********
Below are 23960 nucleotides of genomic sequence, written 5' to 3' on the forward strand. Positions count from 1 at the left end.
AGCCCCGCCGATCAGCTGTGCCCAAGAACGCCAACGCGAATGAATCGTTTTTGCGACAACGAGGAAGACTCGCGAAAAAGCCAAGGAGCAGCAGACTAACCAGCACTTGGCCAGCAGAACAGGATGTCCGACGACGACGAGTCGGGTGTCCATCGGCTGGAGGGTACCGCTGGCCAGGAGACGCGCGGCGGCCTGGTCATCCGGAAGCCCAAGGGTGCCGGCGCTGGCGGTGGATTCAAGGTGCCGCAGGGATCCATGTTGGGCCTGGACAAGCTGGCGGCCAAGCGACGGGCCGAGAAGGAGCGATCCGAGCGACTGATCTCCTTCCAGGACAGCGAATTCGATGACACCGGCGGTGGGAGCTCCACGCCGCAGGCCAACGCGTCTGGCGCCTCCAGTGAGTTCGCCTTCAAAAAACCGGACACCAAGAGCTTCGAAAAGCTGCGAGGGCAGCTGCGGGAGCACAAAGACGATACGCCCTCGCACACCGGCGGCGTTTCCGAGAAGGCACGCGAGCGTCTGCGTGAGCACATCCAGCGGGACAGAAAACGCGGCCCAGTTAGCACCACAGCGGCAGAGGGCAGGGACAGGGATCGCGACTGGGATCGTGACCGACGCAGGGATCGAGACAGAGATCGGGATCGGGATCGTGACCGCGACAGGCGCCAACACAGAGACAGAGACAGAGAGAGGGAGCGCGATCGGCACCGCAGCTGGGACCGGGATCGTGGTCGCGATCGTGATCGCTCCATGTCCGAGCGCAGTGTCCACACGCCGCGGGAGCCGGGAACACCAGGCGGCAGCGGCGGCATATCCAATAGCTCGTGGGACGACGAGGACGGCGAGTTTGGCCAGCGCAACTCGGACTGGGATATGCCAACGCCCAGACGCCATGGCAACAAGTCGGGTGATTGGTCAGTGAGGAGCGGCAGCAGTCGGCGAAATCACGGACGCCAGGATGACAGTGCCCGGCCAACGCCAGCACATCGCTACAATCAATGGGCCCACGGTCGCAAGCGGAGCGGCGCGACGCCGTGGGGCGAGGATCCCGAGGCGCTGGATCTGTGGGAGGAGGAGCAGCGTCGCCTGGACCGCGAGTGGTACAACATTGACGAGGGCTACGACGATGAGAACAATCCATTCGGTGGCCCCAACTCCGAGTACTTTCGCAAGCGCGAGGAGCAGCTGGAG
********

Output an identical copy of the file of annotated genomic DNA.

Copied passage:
Below are 23960 nucleotides of genomic sequence, written 5' to 3' on the forward strand. Positions count from 1 at the left end.
AGCCCCGCCGATCAGCTGTGCCCAAGAACGCCAACGCGAATGAATCGTTTTTGCGACAACGAGGAAGACTCGCGAAAAAGCCAAGGAGCAGCAGACTAACCAGCACTTGGCCAGCAGAACAGGATGTCCGACGACGACGAGTCGGGTGTCCATCGGCTGGAGGGTACCGCTGGCCAGGAGACGCGCGGCGGCCTGGTCATCCGGAAGCCCAAGGGTGCCGGCGCTGGCGGTGGATTCAAGGTGCCGCAGGGATCCATGTTGGGCCTGGACAAGCTGGCGGCCAAGCGACGGGCCGAGAAGGAGCGATCCGAGCGACTGATCTCCTTCCAGGACAGCGAATTCGATGACACCGGCGGTGGGAGCTCCACGCCGCAGGCCAACGCGTCTGGCGCCTCCAGTGAGTTCGCCTTCAAAAAACCGGACACCAAGAGCTTCGAAAAGCTGCGAGGGCAGCTGCGGGAGCACAAAGACGATACGCCCTCGCACACCGGCGGCGTTTCCGAGAAGGCACGCGAGCGTCTGCGTGAGCACATCCAGCGGGACAGAAAACGCGGCCCAGTTAGCACCACAGCGGCAGAGGGCAGGGACAGGGATCGCGACTGGGATCGTGACCGACGCAGGGATCGAGACAGAGATCGGGATCGGGATCGTGACCGCGACAGGCGCCAACACAGAGACAGAGACAGAGAGAGGGAGCGCGATCGGCACCGCAGCTGGGACCGGGATCGTGGTCGCGATCGTGATCGCTCCATGTCCGAGCGCAGTGTCCACACGCCGCGGGAGCCGGGAACACCAGGCGGCAGCGGCGGCATATCCAATAGCTCGTGGGACGACGAGGACGGCGAGTTTGGCCAGCGCAACTCGGACTGGGATATGCCAACGCCCAGACGCCATGGCAACAAGTCGGGTGATTGGTCAGTGAGGAGCGGCAGCAGTCGGCGAAATCACGGACGCCAGGATGACAGTGCCCGGCCAACGCCAGCACATCGCTACAATCAATGGGCCCACGGTCGCAAGCGGAGCGGCGCGACGCCGTGGGGCGAGGATCCCGAGGCGCTGGATCTGTGGGAGGAGGAGCAGCGTCGCCTGGACCGCGAGTGGTACAACATTGACGAGGGCTACGACGATGAGAACAATCCATTCGGTGGCCCCAACTCCGAGTACTTTCGCAAGCGCGAGGAGCAGCTGGAG